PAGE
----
Haiti held presidential and legislative elections on 28 November 2010. Over 12 parties were prevented from running, including Fanmi Lavalas, the party of former president Jean-Bertrand Aristide who was ousted by a military coup in 2004, and other progressive parties. The US fears that a free election would result in a government aligned with Cuba and Venezuela. Just 22.3% of the electorate turned out to vote. In Port-au-Prince, Carrefour, Delmas and Petionville, with 20% of Haiti’s electorate, turnout was an average of 12.4%. The electoral list was drawn up before the earthquake and included the names of 250,000 dead people. Many would-be voters were turned away because their names were not recognised on the lists. The head of the United Nation’s mission to Haiti said of the elections ‘everything is going fine’. The front runner of the election results has just 6% of the eligible votes. There was no conclusive result and any run-off is unlikely before March, with only right wing candidates contending. Before the votes were declared barricades had been built, tyres burned and crowds gathered in protest at the electoral fraud. They were met by troops and police from the UN MINUSTAH (UN stabilisation mission) force, led by Brazil and including other Latin American soldiers from Argentina, Chile, Bolivia, Guatemala, Peru and Uruguay.
For many Haitians, MINUSTAH is seen as an occupation force. It is currently 13,000 strong, up by half since the earthquake. ‘Four days after the elections, the UN proposed a 2011 budget for MINUSTAH of $853 million, or $2.3 million a day. This amount nearly surpasses total aid distributed by Haiti’s top 30 donors and represents five times the budget the UN requested to combat cholera.’ (Beatrice Lindstrom, Counterpunch, 14 January 2011).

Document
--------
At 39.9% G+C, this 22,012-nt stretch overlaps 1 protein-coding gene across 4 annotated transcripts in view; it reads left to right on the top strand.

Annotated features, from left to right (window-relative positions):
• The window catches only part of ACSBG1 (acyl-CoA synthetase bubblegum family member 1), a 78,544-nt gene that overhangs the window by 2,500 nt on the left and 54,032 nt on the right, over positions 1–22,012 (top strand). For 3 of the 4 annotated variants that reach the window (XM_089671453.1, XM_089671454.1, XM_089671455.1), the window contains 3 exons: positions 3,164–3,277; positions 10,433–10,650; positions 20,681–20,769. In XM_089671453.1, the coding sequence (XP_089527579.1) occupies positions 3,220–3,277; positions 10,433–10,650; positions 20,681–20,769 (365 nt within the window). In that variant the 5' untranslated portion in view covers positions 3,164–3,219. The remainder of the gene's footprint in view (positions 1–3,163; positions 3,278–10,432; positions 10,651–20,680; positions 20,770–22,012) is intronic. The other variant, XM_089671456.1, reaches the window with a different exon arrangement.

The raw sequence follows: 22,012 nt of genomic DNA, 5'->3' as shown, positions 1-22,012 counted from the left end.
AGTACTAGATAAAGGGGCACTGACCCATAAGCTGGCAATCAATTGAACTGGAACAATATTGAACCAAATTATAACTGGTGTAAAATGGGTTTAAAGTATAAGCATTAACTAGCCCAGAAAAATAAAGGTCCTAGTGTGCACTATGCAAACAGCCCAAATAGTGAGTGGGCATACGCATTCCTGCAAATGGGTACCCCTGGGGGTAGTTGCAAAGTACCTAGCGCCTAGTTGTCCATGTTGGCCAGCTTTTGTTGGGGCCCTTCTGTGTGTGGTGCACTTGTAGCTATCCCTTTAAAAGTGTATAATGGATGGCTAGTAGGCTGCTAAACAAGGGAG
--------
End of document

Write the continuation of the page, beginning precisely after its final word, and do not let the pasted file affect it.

On 9 January 2011 The Observer ran a headline, ‘How an Irish telecoms tycoon became Haiti’s only hope of survival’, about the efforts of Denis O‘Brien, chief executive of Digicel, to help reopen a market in Port-au-Prince. Digicel supplies two-thirds of the mobile ‘phones used in Haiti. This is chauvinism. Two BBC World Service broadcasts by Edward Sturton on Haiti, surveying the country a year on from the earthquake, did not mention the Cuban effort, choosing instead to focus on US evangelical churches’ operations in the country.
With the exception of The Independent on Sunday (‘Cuban medics in Haiti put world to shame,’ Nina Lakhani 26 December 2010), the Cuban medical support for Haiti has hardly been mentioned. Lakhani states, ‘A medical brigade of 1,200 Cubans is operating all over earthquake-torn and cholera-inflicted Haiti...part of the international mission which has won the socialist state many friends, but little international recognition...Figures released last week show that Cuban medical personnel, working in 40 centres across Haiti, have treated more than 30,000 cholera patients since October. They are the largest foreign contingent, treating around 40% of cholera patients.’ Fidel Castro stated, ‘Our solidarity with the people of Haiti has a two-fold root: it is born from our ideas, but also from our history.’
The Haitian people have one way out of the hell in to which they have been thrown: to stand up, fight all those who would design their future for them, be they NGOs or governments, and join the anti-imperialist struggle, led in their hemisphere by Cuba and Venezuela – dawn is rising.